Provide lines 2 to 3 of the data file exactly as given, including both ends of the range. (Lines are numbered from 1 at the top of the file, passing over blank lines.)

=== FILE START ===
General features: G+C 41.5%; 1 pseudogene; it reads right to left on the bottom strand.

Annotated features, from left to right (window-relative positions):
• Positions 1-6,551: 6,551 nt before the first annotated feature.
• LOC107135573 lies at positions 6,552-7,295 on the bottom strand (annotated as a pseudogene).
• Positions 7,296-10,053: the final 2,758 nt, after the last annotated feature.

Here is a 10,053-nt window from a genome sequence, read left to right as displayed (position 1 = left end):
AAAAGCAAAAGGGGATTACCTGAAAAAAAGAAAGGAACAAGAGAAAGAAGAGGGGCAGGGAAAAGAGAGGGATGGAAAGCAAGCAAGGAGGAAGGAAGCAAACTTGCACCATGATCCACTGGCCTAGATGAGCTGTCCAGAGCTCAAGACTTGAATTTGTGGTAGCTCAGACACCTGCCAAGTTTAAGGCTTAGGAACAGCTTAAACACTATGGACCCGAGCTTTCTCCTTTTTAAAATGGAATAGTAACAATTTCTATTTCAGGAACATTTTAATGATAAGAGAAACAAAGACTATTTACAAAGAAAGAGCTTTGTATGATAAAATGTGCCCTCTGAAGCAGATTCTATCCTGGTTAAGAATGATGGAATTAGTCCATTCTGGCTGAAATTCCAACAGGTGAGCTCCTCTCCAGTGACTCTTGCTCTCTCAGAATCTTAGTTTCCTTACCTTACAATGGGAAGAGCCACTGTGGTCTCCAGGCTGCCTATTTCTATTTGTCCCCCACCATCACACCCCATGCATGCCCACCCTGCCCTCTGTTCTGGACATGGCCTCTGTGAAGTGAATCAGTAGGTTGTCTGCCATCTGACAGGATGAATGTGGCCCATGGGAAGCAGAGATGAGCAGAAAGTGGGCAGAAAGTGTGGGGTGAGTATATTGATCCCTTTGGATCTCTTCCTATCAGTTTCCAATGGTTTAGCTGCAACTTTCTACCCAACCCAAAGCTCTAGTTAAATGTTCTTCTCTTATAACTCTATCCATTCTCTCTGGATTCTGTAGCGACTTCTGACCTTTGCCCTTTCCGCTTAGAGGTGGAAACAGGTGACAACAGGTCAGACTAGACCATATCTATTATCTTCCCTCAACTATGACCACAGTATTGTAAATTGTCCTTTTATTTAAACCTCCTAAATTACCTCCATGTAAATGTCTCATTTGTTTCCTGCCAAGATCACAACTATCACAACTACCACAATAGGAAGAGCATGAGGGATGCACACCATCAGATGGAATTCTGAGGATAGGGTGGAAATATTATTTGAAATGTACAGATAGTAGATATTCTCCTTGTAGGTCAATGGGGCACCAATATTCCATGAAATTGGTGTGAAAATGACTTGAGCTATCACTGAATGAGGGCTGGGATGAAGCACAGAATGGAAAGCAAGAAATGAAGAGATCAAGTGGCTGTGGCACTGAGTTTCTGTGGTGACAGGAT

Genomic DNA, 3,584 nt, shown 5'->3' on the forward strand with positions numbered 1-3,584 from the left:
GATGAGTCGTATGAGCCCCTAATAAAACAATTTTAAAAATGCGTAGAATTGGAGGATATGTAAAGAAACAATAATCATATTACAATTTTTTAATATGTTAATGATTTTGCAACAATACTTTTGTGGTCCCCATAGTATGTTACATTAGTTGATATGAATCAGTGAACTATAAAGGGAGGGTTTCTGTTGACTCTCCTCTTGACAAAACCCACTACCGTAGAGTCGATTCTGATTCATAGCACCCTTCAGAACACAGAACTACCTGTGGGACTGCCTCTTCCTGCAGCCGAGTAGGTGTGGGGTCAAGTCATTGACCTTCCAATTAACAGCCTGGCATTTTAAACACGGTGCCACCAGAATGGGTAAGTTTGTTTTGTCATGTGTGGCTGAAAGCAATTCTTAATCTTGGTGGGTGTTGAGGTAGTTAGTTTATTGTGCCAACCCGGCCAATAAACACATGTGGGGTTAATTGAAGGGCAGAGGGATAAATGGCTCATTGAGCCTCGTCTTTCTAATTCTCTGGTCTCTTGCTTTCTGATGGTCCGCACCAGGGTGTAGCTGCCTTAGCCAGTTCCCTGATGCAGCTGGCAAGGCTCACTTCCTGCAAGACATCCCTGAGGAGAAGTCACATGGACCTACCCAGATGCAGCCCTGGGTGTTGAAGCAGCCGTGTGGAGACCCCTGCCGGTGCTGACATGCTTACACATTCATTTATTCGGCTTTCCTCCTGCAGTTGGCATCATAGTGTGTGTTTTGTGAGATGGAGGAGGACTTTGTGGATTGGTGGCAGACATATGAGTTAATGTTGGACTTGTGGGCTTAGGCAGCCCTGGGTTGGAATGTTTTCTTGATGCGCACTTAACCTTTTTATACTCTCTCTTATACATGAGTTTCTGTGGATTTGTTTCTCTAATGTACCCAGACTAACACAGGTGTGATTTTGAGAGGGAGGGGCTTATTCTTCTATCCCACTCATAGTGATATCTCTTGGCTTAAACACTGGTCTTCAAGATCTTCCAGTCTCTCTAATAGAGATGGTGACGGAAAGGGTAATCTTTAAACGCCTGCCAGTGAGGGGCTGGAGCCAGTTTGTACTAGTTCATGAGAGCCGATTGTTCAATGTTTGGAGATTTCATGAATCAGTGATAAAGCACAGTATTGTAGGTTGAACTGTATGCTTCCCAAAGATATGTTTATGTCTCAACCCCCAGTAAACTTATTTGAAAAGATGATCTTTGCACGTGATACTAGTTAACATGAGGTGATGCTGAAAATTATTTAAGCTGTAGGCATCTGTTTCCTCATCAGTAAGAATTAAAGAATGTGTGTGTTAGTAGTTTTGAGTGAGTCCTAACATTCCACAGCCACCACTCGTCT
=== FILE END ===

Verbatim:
Annotated features, from left to right (window-relative positions):
• Positions 1-6,551: 6,551 nt before the first annotated feature.